Minstrel Banjo

For enthusiasts of early banjo

I'm not sure if this is minstrel-era or not, but the price was right and it's now a part of my collection.  It's a whopping 17'' in diameter!  My initial thought was "how could it not be a minstrel tambourine with these dimensions!?", but I'll let the experts decide.  It turned up at an estate sale in Illinois, and the woman I purchased it from was told at the sale that it is Italian, although nothing more was known about it, and there is nothing on the tambourine linking it to Italy.   The rim is in good shape and could take a new head, but I'll probably leave it as is.

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I did a pretty extensive search online for them.  They must be pretty reclusive.  Maybe that's why there are so few surviving tambourines we know of... there are a few collectors out there living in their parent's basement hoarding all of them. ;)

http://www.nscottrobinson.com/gallery.php

You might try getting in touch with this fellow.

Yes I thought of him too, Wes.  He has a great extensive site and vast drum-specific knowledge.

I got in touch with Dr. Robinson and here is what he had to say:

"

The jingles are small and on the one’s I have seen they were much larger but that isn’t necessarily a rule. The tacking on of the head is a Chinese technology.  It appears to be old but the arrangement of the jingles in three areas with a single long slot for each area is strange.  It seems too uniform to have been done by hand. I have a modern made Italian tamburello with jingles in clumped areas likes that (on mine 4 areas).
It is far too large to hold flat like modern tambourines. This must have been held in the upright position just like see in the old flyers and how tambourine is played in many parts of Europe in folk music (Italy, Spain).
I can tell you that this is nothing like the tambourines made in Italy and England during the salon music period from 1799-1840 by people like Joseph Dale, Sr. and Tebaldo Monzani. Based on that I would concur that this was American made. Some of that salon music was published in Boston but I have never found evidence that the style of tambourine playing came with it. It predates the minstrel music and would link up nicely historically speaking if that indeed were the case. Many of the performers in England were of various African American descent. The jingles on the one you have are very different from those UK/Italian made ones from that period. I haven’t seen German silver jingles from that period. The ones available now are always hammered. The hole that the jingle pin goes through seems overly large but on cheaper jingles this can occur due to wear."

He obviously knows his stuff!   Great info!

When he says "It predates the minstrel music and would link up nicely historically speaking if that indeed were the case." I think by "it" he means the "the style of tambourine playing" he is taking about right before that in the previous sentence.  That's a bit confusing- but i don't think he means that your tambourine predates minstrel music.  I think he means the older upright position playing style commonly seen with larger tambourines predates minstrel... and also used with larger hand held frame drums.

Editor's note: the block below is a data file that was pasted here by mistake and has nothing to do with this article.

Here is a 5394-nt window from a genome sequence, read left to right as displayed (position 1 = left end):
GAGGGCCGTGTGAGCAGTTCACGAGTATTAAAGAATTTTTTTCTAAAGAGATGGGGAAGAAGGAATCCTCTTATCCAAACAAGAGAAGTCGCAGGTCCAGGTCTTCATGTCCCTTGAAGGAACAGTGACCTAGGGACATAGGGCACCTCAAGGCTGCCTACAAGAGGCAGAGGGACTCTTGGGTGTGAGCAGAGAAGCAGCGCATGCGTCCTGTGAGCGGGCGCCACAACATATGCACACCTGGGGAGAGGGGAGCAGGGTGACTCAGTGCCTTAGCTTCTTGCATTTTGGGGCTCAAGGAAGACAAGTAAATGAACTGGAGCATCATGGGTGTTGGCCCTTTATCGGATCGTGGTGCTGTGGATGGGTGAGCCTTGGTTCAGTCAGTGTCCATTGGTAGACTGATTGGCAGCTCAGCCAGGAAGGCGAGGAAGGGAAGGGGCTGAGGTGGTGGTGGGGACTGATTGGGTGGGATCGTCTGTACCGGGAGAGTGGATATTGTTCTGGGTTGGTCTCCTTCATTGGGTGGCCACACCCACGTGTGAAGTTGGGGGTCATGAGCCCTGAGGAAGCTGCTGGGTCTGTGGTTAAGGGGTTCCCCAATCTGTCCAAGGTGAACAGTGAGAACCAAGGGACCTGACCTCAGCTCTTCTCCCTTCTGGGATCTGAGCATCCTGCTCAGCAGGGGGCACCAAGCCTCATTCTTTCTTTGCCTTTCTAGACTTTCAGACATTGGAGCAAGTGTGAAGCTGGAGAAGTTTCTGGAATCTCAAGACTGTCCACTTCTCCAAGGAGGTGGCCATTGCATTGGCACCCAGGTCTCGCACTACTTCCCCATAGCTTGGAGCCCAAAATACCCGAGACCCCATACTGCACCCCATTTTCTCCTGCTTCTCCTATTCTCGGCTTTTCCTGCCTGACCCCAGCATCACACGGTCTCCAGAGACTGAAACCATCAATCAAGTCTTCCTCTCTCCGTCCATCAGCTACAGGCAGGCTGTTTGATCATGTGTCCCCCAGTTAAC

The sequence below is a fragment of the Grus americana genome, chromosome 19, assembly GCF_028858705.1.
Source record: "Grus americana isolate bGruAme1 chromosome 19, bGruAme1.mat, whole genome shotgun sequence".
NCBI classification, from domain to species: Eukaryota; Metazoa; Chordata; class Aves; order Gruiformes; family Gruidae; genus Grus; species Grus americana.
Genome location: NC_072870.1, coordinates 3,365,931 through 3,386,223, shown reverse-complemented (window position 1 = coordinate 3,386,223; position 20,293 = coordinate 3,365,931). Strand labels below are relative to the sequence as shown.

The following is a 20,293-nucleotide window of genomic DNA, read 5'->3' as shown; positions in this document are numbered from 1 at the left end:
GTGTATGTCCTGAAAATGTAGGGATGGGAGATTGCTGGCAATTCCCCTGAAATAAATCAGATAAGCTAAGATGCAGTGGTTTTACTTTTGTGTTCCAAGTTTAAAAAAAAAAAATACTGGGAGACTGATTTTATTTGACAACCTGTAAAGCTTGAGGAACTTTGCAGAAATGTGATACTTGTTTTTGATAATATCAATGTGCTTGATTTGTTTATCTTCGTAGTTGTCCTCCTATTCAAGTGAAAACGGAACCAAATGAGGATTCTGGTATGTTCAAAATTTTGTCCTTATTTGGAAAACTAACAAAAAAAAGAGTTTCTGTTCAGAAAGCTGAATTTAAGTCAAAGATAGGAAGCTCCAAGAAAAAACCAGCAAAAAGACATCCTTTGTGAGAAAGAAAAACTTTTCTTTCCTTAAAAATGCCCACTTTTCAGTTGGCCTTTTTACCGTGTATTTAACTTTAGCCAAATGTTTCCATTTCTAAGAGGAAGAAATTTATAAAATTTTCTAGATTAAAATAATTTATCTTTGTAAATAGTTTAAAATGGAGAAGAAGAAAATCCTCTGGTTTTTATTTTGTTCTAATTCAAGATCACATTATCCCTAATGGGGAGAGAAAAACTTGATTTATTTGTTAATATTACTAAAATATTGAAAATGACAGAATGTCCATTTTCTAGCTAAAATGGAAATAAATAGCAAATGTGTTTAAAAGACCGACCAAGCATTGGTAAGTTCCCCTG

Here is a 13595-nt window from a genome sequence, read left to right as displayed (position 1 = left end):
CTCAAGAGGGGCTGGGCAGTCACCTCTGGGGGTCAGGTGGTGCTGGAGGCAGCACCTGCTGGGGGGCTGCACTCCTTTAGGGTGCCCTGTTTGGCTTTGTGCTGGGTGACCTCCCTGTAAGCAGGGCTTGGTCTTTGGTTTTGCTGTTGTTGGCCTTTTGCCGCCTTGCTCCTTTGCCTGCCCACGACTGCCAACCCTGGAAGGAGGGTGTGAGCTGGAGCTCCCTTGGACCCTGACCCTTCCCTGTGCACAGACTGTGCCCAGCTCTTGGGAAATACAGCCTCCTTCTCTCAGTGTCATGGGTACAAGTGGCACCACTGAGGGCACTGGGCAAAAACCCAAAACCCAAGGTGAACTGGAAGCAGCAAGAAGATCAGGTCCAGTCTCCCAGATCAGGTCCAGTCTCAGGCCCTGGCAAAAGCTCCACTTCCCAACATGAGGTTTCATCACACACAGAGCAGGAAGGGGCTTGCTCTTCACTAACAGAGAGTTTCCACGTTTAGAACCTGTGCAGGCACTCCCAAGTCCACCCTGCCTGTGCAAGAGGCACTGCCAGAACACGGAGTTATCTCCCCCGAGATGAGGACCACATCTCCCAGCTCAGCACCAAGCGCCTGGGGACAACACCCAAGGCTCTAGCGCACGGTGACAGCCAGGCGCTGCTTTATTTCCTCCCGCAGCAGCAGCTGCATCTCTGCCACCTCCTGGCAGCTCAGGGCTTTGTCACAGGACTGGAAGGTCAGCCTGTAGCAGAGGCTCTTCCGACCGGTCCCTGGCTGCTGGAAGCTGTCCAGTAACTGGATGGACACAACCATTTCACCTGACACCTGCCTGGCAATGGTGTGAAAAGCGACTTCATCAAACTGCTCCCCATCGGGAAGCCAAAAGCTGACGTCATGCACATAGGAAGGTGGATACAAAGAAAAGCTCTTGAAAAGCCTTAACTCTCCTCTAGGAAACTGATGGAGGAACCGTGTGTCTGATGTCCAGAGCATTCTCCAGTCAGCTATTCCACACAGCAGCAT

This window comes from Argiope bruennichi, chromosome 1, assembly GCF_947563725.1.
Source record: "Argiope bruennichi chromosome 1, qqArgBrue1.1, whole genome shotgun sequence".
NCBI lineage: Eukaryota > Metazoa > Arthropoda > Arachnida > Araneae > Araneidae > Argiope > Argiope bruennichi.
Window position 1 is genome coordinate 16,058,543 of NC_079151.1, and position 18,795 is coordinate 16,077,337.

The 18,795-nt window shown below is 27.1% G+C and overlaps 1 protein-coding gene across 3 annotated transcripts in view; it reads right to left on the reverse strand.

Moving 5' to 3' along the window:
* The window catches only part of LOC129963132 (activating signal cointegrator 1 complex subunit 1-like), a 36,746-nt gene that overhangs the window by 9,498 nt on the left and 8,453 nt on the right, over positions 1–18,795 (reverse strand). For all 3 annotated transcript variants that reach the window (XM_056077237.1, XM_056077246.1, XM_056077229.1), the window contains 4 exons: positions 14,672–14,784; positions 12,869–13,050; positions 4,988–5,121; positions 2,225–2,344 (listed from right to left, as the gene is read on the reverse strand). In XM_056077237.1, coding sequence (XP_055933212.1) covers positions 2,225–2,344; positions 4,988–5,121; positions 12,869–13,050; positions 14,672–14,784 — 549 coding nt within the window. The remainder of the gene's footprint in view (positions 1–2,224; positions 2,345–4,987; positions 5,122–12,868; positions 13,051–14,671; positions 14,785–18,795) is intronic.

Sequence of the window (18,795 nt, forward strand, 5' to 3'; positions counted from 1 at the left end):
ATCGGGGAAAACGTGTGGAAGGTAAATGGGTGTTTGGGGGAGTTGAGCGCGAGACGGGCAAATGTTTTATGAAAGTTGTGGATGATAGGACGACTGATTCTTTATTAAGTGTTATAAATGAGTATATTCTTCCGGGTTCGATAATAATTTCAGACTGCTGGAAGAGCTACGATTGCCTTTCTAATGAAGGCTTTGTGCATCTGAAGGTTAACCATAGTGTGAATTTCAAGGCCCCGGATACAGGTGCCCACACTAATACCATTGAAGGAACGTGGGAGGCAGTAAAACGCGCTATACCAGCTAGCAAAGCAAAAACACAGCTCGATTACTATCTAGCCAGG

Great that you contacted him!    :)

I think he means the Italian/English Salon music era, not the style.  The style never died out and is still common in a number of European music traditions.  

Hey yeah you may be right about that John.

Yes that style is older, but is most definitely used (and truly needed once you get above 16" diamter) even today in tambourine/frame drum playing all over the world, not only in europe.   Never went extinct.  Many frame drums (tambourines without the jingles) are held and played vertically in the lap out of necessity once they pass a certain size.  Unless the style includes twirlng, tossing/weighting up and down to sound the jingles like with the Daf.

Now I seriously doubt this is a minstrel era tambourine, but none the less a nice drum. As Strumelia said in her post, there are a number of large tambourines in the world. The staggered three sets of jingles does suggest either an Italian origin, or a larger orchestral tambourine as is used for Hector Berlioz's "Harold in Italy" and other evocative pieces. In my estimation, this drum likely dates from somewhere between the 1930's and the 1950's. It is a worthy piece and certainly deserves a good clean up and a new head. 

LOL!!! With all humility, I have been playing and studying various tambourines and frame drums for over 40 years, have published academic articles, run a web site on them, and have over the years have done several appraisals and repairs on them.  So yes, an expert I suppose!!
p
Strumelia said:

Yeah i was just pulling your leg about the tambourine expert.   ;)   But there must be a few out there, somewhere!

Hey, this is cool.  Glad you commented on this Richard- and it's good to have a knowledgeable percussion person around here.

  I also got a kick out of reading the blast-from-the-past posts from a few years ago.  =8-o   ...lolol

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